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Fearing the Judgement of Loved Ones

Have you ever decided not to tell your loved ones something about your health out of fear of judgment? I know I have, and so many of my chronically ill friends have too. It’s so unfortunate, but many people with invisible illnesses live this way.

It’s too easy to judge a book by its cover, and people with arthritis and other hidden disabilities are often told: “you don’t look sick,” “you’re too young to be in so much pain,” or “you seem to be managing fine.” I understand why it happens, but it’s so painful to be dismissed, especially by friends and family. So many of my chronically ill friends and I wish others would stop telling us to “just do this remedy” and “work past the pain” because “you could have it so much worse.”

“Just do this”

Everyone has a cure for arthritis- or so they say. There have been so many times I’ve revealed my arthritis diagnosis, just to be bombarded with suggestions to do yoga and drink cherry juice to “cure” me. Or worse, people have implied that I’m causing my pain because I’m not following a special diet or using supplements. Ouch.

“You need to push through the pain”

I think the worst situation is when loved ones are not supportive of our health decisions. People with arthritis are constantly told “you just need to push through it” or “it could be worse.” It’s hard to work up the courage to make the decision to use a mobility aid, file for disability, or try a new treatment plan. Being told to just work past the pain makes us feel so invisible. After responses like that, it’s tempting not to open up again.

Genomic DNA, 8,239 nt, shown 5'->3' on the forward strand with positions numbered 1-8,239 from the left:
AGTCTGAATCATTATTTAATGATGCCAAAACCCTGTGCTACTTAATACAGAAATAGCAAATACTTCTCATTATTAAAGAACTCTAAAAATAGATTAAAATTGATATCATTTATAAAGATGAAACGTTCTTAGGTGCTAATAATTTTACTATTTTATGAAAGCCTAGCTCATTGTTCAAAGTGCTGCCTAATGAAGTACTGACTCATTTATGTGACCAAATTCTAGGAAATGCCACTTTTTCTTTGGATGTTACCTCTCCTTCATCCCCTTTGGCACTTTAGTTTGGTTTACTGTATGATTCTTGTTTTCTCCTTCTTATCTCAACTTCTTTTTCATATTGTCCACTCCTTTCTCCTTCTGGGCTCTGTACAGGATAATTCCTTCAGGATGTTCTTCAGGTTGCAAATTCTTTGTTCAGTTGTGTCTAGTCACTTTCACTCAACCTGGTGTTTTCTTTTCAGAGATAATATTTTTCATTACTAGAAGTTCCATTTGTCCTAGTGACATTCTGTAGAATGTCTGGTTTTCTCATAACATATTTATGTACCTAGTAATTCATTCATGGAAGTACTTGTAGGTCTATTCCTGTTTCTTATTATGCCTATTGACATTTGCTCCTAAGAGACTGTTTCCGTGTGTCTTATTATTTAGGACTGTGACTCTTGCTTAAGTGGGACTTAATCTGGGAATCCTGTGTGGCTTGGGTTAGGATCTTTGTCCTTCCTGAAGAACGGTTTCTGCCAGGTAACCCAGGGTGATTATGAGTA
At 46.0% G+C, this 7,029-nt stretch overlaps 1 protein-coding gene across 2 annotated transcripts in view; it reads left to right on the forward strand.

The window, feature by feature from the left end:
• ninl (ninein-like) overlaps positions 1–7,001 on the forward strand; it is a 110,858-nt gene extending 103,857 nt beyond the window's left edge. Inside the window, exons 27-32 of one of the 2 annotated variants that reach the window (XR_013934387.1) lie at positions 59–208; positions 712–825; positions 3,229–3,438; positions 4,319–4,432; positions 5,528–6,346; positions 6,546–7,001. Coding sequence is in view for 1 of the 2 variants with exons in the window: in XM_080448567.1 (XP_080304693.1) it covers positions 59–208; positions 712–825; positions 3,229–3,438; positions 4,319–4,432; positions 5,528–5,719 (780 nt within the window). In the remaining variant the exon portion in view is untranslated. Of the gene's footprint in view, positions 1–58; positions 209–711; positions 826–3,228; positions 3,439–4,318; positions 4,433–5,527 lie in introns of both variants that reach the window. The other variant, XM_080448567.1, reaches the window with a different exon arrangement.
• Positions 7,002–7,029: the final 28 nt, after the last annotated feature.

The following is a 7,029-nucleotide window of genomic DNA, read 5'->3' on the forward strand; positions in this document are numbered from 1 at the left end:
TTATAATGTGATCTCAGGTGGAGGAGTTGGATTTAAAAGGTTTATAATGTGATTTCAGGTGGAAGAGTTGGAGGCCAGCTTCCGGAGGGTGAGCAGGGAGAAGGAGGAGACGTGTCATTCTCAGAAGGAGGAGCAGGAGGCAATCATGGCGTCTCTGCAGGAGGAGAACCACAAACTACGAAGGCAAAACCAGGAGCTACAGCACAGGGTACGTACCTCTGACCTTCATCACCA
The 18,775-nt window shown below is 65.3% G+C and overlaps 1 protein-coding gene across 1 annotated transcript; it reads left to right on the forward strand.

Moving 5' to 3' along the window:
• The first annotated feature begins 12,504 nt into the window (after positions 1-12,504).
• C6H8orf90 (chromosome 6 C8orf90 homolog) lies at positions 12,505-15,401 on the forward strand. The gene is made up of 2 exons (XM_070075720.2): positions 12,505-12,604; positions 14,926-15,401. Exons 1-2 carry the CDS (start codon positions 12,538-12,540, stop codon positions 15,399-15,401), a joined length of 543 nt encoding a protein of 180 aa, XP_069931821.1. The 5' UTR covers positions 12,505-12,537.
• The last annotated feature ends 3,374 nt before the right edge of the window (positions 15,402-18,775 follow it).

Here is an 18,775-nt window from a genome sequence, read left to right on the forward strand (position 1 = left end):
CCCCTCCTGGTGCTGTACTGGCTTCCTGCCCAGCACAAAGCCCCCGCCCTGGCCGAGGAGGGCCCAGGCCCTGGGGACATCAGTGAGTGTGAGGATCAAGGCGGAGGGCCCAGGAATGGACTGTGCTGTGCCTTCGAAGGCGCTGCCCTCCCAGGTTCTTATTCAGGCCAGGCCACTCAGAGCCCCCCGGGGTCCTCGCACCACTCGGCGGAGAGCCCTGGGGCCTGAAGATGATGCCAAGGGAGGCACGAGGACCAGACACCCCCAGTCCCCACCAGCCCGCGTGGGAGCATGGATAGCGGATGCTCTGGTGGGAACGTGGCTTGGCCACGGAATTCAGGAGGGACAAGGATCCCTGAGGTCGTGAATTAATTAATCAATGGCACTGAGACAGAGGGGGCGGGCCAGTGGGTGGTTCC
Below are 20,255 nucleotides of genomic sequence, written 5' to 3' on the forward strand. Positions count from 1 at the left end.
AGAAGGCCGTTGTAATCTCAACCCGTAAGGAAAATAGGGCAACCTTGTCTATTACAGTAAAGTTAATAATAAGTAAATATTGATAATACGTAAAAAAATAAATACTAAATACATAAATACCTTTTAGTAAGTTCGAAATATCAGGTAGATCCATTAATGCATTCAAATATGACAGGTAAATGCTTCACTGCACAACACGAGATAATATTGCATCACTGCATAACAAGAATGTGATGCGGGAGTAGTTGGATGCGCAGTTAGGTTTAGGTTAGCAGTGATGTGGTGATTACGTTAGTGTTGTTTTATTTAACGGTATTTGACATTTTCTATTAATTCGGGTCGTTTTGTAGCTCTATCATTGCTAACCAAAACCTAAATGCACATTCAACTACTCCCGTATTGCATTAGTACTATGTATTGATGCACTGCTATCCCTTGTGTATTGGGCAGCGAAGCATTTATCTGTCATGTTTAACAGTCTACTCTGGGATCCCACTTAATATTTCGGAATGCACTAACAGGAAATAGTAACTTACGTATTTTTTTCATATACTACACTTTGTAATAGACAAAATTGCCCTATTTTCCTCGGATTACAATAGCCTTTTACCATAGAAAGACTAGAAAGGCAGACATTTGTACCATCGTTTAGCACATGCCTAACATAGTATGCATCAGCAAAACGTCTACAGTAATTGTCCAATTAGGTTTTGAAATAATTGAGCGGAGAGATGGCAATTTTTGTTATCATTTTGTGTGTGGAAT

How to be a good listener

If you’re the loved one of someone with a chronic illness, I encourage you to learn to be a good listener. When your friend or family member is venting or visibly upset, the best thing you can do is to listen and be present with them. Tell them you love them and that you will be there. It’s not to say you can’t ever give your opinion, but there is a time, a place, and a compassionate way to give it. “What do you think of (insert your suggestion here)” is a great way to start a conversation about that option, for example.

And most important, please don’t imply the pain is your loved one’s fault or that they can push through. Avoid statements such as “if you only did this” or “it could be worse.” Those statements are not comforting. We know it could be worse, but the fact is, we’re still dealing with a chronic, painful autoimmune disease.

We need support

Many people take comfort in online support groups to be able to talk about their health in a supportive environment. It’s great to have a community where others understand. But many of us would love to be able to talk to our loved ones about our health openly too. We want to let you know what’s going on.

This article represents the opinions, thoughts, and experiences of the author; none of this content has been paid for by any advertiser. The Psoriatic-Arthritis.com team does not recommend or endorse any products or treatments discussed herein. Learn more about how we maintain editorial integrity here.

Comments

  • Ava
    2 months ago

    Thank you for this article. I find it very hard to talk about my health for all the reasons you have mentioned. Protecting myself and others becomes such a responsibility. Advice given seems only to help make the giver feel as though they have been supportive. They can then if they haven’t already talk about their cold etc.

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